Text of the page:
The Puente Project targets student academic success, satisfaction, and retention within an integrated framework of counseling and academics. Puente creates a community with an interdisciplinary approach that combines counseling, mentoring, and writing with an overall goal to increase the number of California's underrepresented students that enroll and succeed in higher education. Information from the officialPuente website states the following:
The Puente Project is an academic preparation program whose mission is to increase the number of educationally disadvantaged students who enroll in four-year colleges and universities, earn college degrees, and return to the community as mentors and leaders of future generations. Staff development and training programs prepare community college instructors and counselors with effective methodologies for improving the academic achievement of underserved students, working collaboratively across academic disciplines, and increasing community-based support for students and community college staff. Puente provides three areas of service to students: teaching, counseling, and mentoring. Instructional and student support services faculty work together, often in each other’s classrooms, to mentor the student into becoming a successful college student, graduate and future leader. (Puente, 2008, p 2)
Puente was founded in 1981 at Chabot College. The program’s purpose was to improve the number of underrepresented, disadvantaged students seeking to transfer to four-year colleges and universities. “Chabot’s Puente Program reports higher than average course completion and success in basic skills and college level English; higher term-to-term persistence; higher graduation rates; higher transfer rates; increased course completion and success in developmental and college-level English; increased persistence, graduation, and transfer” (Center for Student Success, Promising Practices Archive, 2008, p. 3). Puente represents an extremely successful learning community involving faculty, counselors and tutors in a culturally appropriate environment. This program addresses the needs of our fastest growing student population. Barbara Jaffe of El Camino College provided this snapshot of the typical Puente student profile that illustrates their basic skills pre-Puente status:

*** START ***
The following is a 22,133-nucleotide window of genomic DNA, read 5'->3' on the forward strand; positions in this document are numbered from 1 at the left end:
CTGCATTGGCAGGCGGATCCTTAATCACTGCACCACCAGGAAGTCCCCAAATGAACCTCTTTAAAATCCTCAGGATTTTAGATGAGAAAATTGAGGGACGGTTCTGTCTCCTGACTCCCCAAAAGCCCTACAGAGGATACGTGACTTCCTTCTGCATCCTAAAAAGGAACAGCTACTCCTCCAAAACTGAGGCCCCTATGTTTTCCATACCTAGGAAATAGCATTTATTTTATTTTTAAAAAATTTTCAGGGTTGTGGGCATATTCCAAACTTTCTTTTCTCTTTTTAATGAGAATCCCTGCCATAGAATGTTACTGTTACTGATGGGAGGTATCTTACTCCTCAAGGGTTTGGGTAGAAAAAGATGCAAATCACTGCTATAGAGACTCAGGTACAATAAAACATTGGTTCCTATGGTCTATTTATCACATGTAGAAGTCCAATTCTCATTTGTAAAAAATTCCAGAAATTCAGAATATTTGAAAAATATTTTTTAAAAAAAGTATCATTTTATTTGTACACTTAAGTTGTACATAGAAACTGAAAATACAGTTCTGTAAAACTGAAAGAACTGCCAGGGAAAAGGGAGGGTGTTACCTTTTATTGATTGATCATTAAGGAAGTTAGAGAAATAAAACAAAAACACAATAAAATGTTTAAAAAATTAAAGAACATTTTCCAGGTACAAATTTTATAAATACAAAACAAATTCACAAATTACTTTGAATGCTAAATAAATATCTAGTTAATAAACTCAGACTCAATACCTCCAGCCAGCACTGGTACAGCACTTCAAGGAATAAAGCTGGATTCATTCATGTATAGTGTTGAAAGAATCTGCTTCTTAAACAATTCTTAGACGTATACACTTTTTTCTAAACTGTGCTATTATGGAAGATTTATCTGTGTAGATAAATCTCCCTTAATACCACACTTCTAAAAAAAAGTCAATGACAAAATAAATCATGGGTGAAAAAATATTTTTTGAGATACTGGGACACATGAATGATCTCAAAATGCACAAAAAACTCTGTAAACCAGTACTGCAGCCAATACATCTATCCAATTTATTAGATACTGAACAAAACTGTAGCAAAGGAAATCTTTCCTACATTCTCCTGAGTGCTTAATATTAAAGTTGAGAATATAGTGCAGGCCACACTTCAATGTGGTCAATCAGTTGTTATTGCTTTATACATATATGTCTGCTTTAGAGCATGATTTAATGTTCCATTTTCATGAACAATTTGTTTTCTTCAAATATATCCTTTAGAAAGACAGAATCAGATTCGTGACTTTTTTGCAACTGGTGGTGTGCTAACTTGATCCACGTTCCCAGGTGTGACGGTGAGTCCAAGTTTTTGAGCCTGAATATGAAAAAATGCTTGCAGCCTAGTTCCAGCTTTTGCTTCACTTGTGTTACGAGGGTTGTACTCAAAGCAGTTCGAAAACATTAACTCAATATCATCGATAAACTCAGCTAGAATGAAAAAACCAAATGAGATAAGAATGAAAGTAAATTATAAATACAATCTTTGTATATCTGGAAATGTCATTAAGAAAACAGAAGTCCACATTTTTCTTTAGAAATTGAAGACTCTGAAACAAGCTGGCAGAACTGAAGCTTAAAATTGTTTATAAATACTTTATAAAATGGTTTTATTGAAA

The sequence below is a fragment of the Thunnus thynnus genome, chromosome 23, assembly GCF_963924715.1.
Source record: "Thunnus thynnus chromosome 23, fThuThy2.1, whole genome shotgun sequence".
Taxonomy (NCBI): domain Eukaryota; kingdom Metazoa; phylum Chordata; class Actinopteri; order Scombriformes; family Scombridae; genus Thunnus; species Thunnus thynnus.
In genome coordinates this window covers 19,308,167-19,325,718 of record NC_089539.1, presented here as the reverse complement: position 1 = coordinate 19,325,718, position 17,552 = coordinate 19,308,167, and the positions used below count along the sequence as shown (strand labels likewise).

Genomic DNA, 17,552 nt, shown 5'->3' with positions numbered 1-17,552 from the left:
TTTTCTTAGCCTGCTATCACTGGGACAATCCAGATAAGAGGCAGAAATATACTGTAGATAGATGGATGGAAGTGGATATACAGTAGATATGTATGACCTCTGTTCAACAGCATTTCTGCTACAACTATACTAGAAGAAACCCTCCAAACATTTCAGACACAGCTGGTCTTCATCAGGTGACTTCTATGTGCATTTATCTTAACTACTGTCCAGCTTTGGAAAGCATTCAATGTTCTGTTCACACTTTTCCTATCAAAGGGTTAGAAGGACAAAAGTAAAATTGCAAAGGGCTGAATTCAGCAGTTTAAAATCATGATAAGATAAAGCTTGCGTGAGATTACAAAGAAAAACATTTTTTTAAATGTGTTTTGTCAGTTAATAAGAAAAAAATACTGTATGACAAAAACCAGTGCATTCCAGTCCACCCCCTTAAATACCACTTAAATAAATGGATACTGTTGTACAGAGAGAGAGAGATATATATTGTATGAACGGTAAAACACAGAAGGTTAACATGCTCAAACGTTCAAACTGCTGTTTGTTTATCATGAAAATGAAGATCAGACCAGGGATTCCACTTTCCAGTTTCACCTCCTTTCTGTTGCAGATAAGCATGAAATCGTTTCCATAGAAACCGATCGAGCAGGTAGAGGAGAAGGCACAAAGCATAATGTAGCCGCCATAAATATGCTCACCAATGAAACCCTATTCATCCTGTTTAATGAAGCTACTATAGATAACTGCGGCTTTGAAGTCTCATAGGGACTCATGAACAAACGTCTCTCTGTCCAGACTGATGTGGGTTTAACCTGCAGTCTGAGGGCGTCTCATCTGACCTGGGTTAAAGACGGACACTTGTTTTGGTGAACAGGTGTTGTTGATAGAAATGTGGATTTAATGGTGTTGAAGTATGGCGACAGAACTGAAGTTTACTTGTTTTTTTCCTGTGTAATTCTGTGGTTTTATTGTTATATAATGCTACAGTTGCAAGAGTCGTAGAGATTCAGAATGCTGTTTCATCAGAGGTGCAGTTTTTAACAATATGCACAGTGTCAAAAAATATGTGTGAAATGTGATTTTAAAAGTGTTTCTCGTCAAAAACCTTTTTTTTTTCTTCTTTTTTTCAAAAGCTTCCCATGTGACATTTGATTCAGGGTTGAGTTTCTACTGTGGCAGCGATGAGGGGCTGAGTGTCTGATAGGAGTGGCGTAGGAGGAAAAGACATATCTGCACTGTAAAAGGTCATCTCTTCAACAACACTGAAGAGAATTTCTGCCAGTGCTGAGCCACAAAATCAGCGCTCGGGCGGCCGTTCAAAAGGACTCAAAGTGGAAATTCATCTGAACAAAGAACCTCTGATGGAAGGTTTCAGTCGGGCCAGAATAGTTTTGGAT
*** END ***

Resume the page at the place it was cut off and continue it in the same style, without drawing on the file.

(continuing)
Puente Student Profile
Latino students have the highest dropout rate in community colleges (94.1% of Latinos in CA won’t complete their AA Degree)
This profile clearly demonstrates that a simple curricular change is not adequate. Helping these students succeed requires a holistic approach. This is the philosophy and structure of Puente, which results in extraordinary outcomes in one of our most fragile student populations.
Only 7% of the first-time freshmen who enter CA community colleges with the goal of transferring actually do so.
Among Puente students who have transferred to the UC, 95.6% graduate within four years, as compared with 73% for all transfer students and 62% for Chicano transfer students.
Nearly twice as many Puente community college students transfer to four-year colleges or universities as do underrepresented students statewide.
Term-to-term retention rate of Puente students is 92%, compared with 60% for community college students statewide.
Among students who have transferred, 91% believe that the Puente class prepared them for college-level reading and writing and 83% believe their Puente counselor did a good job preparing them for transfer.
According to the annual Puente Project 2003 internal evaluation findings report,
Nearly twice as many Puente community college students transfer to four-year colleges or universities as do underrepresented students statewide; the rate is also significantly higher than that of the general community college student population.
The term-to-term retention rate of Puente community college students is 92%, compared with 60 % for community college students statewide.
From 1996 to 2000, an average of 80% of Puente community college students completed the pre transfer-level English course, compared to 51 % of non-Puente students. During the same period, 68% of the Puente students completed the transfer-level class, compared with 53% of non-Puente students. (Puente, 2008, p. 5)